What is new, and worthy of a serious conversation among politicians and their constituents, is the Digital Video & Imagery Distribution System (DVIDS), the Army-run Web site that feeds positive news and images to TV stations in the United States—at no cost. Technology is taking us where no American has gone before. The Army and its proponents say DVIDS provides a view of the war as captured by military public affairs that isn’t reported by the news media. They’re almost certainly right. Propaganda experts, including the University of Houston’s Garth Jowett, however, worry that the melding of technology, politics and lazy rip-and-read news outlets not given to crediting their sources deserves a Surgeon General’s warning. They’re right, too. Will people know the difference between news and official spin? The carping is as bad from the left, which has found fault with the national media for not challenging the administration during the run-up to the war and demands ever more critical coverage of the occupation. These folks make essentially the same supposition as those on the right: that the media could find more bad news stories if they just did their jobs.

I’m not saying journalists do everything right or that we couldn’t do better. But this is life in today’s supercharged environment, made possible by the glories of a society besotted by conspiracy theory and satisfied not with thoughtful answers that lead to solutions but scoring points against the opposition, rallying the base, pumping up cable TV ratings, and selling newspapers, magazines and books.

These are perhaps issues upon which reasonable minds can disagree, although I am deeply troubled at how quick Americans are to pick a fight with each other rather than find commonsense solutions on civil terms—a notion from my parent’s generation that seems to have little utility today. When I returned from the invasion, I channel-surfed from the rediscovered comfort of my living room couch for days on end and concluded that the country had lost its collective mind. A month after that stunning victory, we were at each other’s throats—again.

Yet even more disturbing is the Fort Bragg, North Carolina court-martial of Army Sgt. Hasan Akbar, sentenced to death in the killings of two fellow troops in an attack early during the invasion. Fort Bragg this past spring Read the letter sent to Defense Secretary Rumsfeld by MRE »required reporters to sign an “agreement” pledging not to talk to soldiers or civilians on the base without permission. Believe it or not, public affairs officers even followed reporters to the restroom. The post’s attempt to force reporters to trade their First Amendment rights for access to its courtroom sparked a confrontation between the Army and journalism groups led by Military Reporters & Editors (MRE), an organization I cofounded in 2002.  We’ve vowed to go to court the next time that happens.

Trust Evaporates

That’s where we stand today, nearly four years after 9/11.

MRE supported embedding because it ensured that the media would gain access to the troops. But despite our gains, many of us who have worried about the relationship between the military and media fear we’re on a treadmill. Vietnam-era antagonism between the media and military is back. It’s especially strong in the Pentagon, where some I know among the press corps long ago lost faith in the integrity of Defense Secretary Donald H. Rumsfeld and other top civilians.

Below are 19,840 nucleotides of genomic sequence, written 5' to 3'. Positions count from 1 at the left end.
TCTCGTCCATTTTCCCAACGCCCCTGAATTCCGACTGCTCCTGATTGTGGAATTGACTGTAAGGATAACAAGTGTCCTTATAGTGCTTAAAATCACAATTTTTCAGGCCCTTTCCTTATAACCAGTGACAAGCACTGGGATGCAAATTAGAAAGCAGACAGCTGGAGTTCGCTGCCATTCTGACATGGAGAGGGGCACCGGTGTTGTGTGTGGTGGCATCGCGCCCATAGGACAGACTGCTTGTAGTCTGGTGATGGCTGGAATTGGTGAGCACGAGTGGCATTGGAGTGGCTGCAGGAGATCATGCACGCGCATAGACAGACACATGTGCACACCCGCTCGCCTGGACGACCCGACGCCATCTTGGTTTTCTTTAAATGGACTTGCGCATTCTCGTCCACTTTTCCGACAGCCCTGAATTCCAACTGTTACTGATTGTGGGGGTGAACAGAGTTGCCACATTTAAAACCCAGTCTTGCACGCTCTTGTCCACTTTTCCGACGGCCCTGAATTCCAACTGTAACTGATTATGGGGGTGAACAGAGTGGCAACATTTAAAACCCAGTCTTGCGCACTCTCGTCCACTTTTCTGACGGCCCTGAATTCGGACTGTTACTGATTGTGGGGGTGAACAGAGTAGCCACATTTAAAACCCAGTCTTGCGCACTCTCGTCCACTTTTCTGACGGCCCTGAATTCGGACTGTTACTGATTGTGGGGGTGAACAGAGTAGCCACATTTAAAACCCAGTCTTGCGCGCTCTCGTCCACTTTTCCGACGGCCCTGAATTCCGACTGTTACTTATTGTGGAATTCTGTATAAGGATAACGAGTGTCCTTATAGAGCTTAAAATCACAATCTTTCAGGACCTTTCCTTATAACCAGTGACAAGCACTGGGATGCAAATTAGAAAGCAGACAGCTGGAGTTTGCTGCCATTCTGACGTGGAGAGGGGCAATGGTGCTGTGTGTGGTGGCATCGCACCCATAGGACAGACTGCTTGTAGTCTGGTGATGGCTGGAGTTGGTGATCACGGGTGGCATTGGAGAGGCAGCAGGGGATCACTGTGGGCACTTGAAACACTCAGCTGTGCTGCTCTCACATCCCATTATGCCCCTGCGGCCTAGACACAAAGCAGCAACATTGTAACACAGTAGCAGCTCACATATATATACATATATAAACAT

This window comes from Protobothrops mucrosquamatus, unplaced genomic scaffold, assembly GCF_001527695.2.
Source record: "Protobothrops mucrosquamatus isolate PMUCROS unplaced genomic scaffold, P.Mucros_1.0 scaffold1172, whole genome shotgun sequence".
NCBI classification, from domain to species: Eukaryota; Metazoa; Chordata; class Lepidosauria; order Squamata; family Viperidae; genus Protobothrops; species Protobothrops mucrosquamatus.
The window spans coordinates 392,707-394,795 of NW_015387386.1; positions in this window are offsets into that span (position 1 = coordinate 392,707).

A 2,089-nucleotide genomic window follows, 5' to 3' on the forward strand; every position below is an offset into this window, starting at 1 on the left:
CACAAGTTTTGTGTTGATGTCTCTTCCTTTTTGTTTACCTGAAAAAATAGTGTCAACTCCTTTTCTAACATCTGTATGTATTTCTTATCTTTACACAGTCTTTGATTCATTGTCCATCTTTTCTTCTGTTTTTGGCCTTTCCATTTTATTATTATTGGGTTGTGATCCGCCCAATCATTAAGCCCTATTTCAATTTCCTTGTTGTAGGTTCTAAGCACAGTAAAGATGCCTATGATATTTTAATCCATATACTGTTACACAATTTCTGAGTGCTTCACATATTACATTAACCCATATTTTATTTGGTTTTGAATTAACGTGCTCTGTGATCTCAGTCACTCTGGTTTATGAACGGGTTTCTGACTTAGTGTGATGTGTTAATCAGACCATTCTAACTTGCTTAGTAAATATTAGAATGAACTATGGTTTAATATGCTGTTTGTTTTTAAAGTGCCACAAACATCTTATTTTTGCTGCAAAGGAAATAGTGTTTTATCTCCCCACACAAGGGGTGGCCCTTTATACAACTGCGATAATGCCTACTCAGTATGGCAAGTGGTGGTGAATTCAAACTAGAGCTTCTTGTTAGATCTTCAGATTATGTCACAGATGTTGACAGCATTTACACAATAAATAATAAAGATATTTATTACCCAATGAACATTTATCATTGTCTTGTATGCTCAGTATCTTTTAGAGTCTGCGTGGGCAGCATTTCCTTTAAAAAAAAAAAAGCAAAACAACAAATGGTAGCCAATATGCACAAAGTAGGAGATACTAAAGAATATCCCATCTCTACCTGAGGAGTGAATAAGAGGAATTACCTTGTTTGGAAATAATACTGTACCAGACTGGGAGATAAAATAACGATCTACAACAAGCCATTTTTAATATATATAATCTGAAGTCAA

The hostility is mutual except for the symbiotic relationship between the administration, Fox News, and conservative talk-radio hosts. Our critics, most of them Bush backers, contend that the news media have deliberately tilted their coverage toward the negative side of the conflict. Many of us point out that news usually gravitates toward the bad. Car accidents, stabbings and shootings are the staple of local TV broadcasts. It’s a bit odd that people believe reporters risking their lives aren’t doing enough to find “good news” in a war zone—especially one as infested with insurgents, crime, corruption and decades of neglect as Iraq. It sounds downright crazy that a few think the reporting is politically driven.

Ernie Pyle found those “good news” stories in war-torn Italy and France, as have many of us in Iraq. But read his book, “Brave Men,” and you know that as much as Pyle loved the common soldier, he also hated the carnage of war and often wrote about it. Pyle would have been one of the original Iraq embeds, and he would have returned to the theater. Integrity mattered to him, so Pyle would have addressed the whining about a lack of good news, as we should today. He would have asked if our battle to win hearts and minds in a war many think has questionable origins and no clear end has exposed us to the very virus that led Saddam and pitiful Iraq to its ruin—an institutionalized indifference to the truth. And so in this land of the wedge issue it’s a good bet that Pyle would have been beloved by the troops and, ironically, reviled as a traitor in some quarters of our flag-waving nation, as well as the government that tacitly endorsed him.

Sig Christenson has been the military affairs writer for the San Antonio Express-News since 1997 and was an embedded reporter for Hearst Newspapers during the invasion of Iraq. He has returned to Iraq twice since then, working as both an embedded and independent reporter. He is president and cofounder of Military Reporters & Editors, a nationwide group of journalists specializing in coverage of America’s armed forces.